The roar of jet engines interrupts Jesse Lortz as he discusses his band, The Dutchess and the Duke, during a break from graphic design work at Seattle Central Community College.
“Ah, the Blue Angels! They're practicing right now over the city,” he says. “It's fucking obnoxious.”
It's possible he harbors some jealousy toward the pilots. As he sings on “Reservoir Park,” “The supersonic jet plane taking people everywhere / Well, I wish that I could go there, I wish I could be somewhere.”
The Dutchess and the Duke's debut, She's the Dutchess, He's the Duke is a mournful affair, framed by its songwriter's gloomy perspective. He's not an asshole, even if he occasionally might be mistaken for one. It's just that a sort of defeatism is ingrained in his voice, as if he wakes up every morning to discover somebody's pissed in his coffee.
But Lortz's band is better for it. Applying real-life stories of alienation to a soundtrack of simple, '60s-style folk tunes, the band stands apart from the fashionable revivalist acts because Lortz is less interested in fabricating an image than he is in writing honest, insightful material.
The singer/guitarist says his songs are based on actual events, even “Out of Time,” which explores the struggles of a young woman who has to “suck a stranger's dick” to make ends meet.
“Oh, that song's about my mother,” he says.
However sordid his personal affairs, Lortz (The Duke) and partner Kimberly Morrison (The Dutchess, natch) have pieced together a timeless collection of American music with their new album that's as pure and direct an expression of discontent as you'll find these days. Listen closely and you'll hear the dying voice of rock 'n' roll rasping its last will and testament.
If the emotional outpouring of She's the Dutchess sounds brutal, Lortz says writing it was less traumatic than it might seem. “It was actually really relieving,” he says. “I tried to quit smoking. Honestly. And I had this emotional breakdown, and then I started smoking again and started writing songs about it. Nothing really major happened; it's just all this shit I've been pushing down my whole life, and all of a sudden it came uncorked.”
Guided by an allegiance to his Stones, Kinks and Velvet Underground records, Lortz wrote a good deal of the songs in short bursts, occasionally during his bus rides to school. Although it wasn't always conducive for inspiration, there's poetry at work in his lyrics that even he may not be able to recognize.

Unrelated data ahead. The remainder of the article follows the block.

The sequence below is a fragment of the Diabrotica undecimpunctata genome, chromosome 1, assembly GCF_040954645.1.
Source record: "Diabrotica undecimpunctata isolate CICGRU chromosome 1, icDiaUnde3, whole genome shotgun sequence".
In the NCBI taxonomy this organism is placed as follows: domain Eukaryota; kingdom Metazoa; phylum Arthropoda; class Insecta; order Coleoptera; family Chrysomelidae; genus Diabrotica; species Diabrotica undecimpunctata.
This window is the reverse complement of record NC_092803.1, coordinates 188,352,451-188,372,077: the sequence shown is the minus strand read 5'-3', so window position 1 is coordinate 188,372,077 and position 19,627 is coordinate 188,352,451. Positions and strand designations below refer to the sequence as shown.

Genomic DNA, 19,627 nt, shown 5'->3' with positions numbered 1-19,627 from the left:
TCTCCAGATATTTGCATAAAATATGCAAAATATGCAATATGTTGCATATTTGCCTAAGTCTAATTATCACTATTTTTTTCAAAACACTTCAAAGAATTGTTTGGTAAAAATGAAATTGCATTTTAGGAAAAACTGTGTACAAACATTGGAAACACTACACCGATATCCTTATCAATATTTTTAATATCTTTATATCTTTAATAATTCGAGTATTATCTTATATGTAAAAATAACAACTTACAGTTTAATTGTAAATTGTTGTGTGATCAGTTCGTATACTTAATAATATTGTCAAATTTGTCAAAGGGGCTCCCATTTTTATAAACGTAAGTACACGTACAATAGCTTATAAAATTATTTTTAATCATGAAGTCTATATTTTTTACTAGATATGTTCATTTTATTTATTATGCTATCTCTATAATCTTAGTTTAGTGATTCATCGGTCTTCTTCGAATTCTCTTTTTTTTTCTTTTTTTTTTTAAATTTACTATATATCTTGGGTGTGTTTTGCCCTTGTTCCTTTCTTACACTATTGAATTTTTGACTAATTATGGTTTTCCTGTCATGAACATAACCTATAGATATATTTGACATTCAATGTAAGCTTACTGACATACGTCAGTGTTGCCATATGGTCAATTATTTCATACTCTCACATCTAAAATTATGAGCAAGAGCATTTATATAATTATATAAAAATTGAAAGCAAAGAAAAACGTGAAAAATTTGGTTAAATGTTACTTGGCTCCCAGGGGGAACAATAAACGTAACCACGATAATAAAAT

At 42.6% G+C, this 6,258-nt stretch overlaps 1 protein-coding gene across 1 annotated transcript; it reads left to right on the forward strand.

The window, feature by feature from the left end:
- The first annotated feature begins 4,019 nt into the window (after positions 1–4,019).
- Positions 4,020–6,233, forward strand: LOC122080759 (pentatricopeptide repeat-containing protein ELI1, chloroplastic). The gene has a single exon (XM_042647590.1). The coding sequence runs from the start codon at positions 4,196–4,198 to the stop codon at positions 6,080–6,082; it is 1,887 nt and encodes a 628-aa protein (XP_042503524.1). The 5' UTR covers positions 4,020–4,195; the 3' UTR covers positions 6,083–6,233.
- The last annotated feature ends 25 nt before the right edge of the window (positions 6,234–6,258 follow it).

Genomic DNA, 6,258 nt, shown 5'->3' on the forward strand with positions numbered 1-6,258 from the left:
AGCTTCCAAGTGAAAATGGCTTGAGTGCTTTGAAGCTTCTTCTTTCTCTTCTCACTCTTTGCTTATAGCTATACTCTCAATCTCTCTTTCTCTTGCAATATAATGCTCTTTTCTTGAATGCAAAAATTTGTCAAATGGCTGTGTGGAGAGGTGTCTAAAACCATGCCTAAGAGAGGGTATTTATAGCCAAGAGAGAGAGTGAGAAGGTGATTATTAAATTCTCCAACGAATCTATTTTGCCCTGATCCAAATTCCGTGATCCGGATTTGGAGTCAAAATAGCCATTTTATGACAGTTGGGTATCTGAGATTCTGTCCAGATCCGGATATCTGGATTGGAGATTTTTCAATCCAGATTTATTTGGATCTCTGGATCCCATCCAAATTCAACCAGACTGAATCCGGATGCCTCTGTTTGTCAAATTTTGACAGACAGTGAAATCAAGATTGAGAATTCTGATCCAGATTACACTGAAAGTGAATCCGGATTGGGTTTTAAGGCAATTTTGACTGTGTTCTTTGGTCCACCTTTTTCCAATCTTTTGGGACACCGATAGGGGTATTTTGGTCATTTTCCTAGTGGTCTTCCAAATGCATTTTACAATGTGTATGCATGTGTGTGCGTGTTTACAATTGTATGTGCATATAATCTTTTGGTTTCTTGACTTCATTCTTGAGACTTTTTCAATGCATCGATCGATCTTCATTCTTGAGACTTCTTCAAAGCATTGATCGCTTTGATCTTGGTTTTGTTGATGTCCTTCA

“I don't really spend a lot of time writing songs,” he says. “There wasn't a lot of time to really think about it, I guess.”
Even if Lortz doesn't agonize over the process, others can easily see his songwriting talent, which is apparent from positive reactions in the music press. “The album has been getting good reviews, but our live reviews have been pretty lousy. For the most part, they just talk about what we look like,” he quips.
Fresh off a national jaunt with fellow Seattleites Fleet Foxes, he has the right to be cynical. Opening for one of the most hotly tipped acts in the country is daunting, and given that The Dutchess and the Duke were largely unknown at the time, crowds were often apathetic.
“Every show was sold out, and we'd finish playing and everybody would rush up to the front of the stage to save spots for when Fleet Foxes played. It was hard work, because nobody gave a fuck about us—it was just Fleet Foxes' tour,” he says.
Aside from the “Reservoir Park” 7-inch on Lortz's tiny Boom Boom Records, the band didn't have much music available prior to those shows, which might explain the absence of audience buzz. If anything, the early July release of their LP has directed more attention their way. Still, Lortz doesn't want to get caught up in the hype.
“It's cool, but it's hard to get excited about shit like that, because then you get a bad review and you get bummed out,” he says. “So it's good to take it all with a grain of salt.”
As for being lumped together with any sort of fuzzy, neo-hippie folk movement that's going on in the Pacific Northwest, Lortz couldn't care less.
“I have no idea about the ‘indie' scene here, like who's who or anything. To be honest, I don't really go out at all. I just stay home.” The Dutchess and the Duke play Sunday, Aug. 17, with James Jackson Toth at Bar Pink in North Park. 619-564-7194. www.myspace.com/thedutchessandtheduke.